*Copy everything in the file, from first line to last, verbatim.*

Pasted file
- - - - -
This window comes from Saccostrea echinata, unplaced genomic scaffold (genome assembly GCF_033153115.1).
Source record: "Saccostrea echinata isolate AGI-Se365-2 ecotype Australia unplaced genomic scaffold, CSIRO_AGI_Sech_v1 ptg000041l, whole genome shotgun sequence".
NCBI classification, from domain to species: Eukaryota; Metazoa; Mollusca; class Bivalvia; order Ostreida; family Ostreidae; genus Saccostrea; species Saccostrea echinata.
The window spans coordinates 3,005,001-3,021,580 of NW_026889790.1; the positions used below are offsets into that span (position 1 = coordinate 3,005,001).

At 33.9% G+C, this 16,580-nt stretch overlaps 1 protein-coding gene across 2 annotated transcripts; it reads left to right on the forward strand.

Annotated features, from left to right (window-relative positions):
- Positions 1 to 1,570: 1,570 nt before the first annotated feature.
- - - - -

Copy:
This window comes from Saccostrea echinata, unplaced genomic scaffold (genome assembly GCF_033153115.1).
Source record: "Saccostrea echinata isolate AGI-Se365-2 ecotype Australia unplaced genomic scaffold, CSIRO_AGI_Sech_v1 ptg000041l, whole genome shotgun sequence".
NCBI classification, from domain to species: Eukaryota; Metazoa; Mollusca; class Bivalvia; order Ostreida; family Ostreidae; genus Saccostrea; species Saccostrea echinata.
The window spans coordinates 3,005,001-3,021,580 of NW_026889790.1; the positions used below are offsets into that span (position 1 = coordinate 3,005,001).

At 33.9% G+C, this 16,580-nt stretch overlaps 1 protein-coding gene across 2 annotated transcripts; it reads left to right on the forward strand.

Annotated features, from left to right (window-relative positions):
- Positions 1 to 1,570: 1,570 nt before the first annotated feature.